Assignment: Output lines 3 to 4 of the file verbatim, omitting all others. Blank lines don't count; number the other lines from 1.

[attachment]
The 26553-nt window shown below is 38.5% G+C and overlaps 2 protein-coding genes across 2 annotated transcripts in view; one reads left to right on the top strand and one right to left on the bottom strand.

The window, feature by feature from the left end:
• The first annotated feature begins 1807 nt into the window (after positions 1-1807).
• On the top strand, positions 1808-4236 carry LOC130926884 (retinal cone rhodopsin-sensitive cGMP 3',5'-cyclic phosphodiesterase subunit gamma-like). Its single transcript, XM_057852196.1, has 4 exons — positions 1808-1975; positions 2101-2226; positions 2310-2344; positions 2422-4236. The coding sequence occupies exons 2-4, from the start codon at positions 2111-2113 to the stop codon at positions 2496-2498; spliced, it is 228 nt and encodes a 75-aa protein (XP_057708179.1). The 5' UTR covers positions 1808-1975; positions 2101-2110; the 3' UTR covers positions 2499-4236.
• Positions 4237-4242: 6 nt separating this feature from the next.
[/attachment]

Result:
• The first annotated feature begins 1807 nt into the window (after positions 1-1807).
• On the top strand, positions 1808-4236 carry LOC130926884 (retinal cone rhodopsin-sensitive cGMP 3',5'-cyclic phosphodiesterase subunit gamma-like). Its single transcript, XM_057852196.1, has 4 exons — positions 1808-1975; positions 2101-2226; positions 2310-2344; positions 2422-4236. The coding sequence occupies exons 2-4, from the start codon at positions 2111-2113 to the stop codon at positions 2496-2498; spliced, it is 228 nt and encodes a 75-aa protein (XP_057708179.1). The 5' UTR covers positions 1808-1975; positions 2101-2110; the 3' UTR covers positions 2499-4236.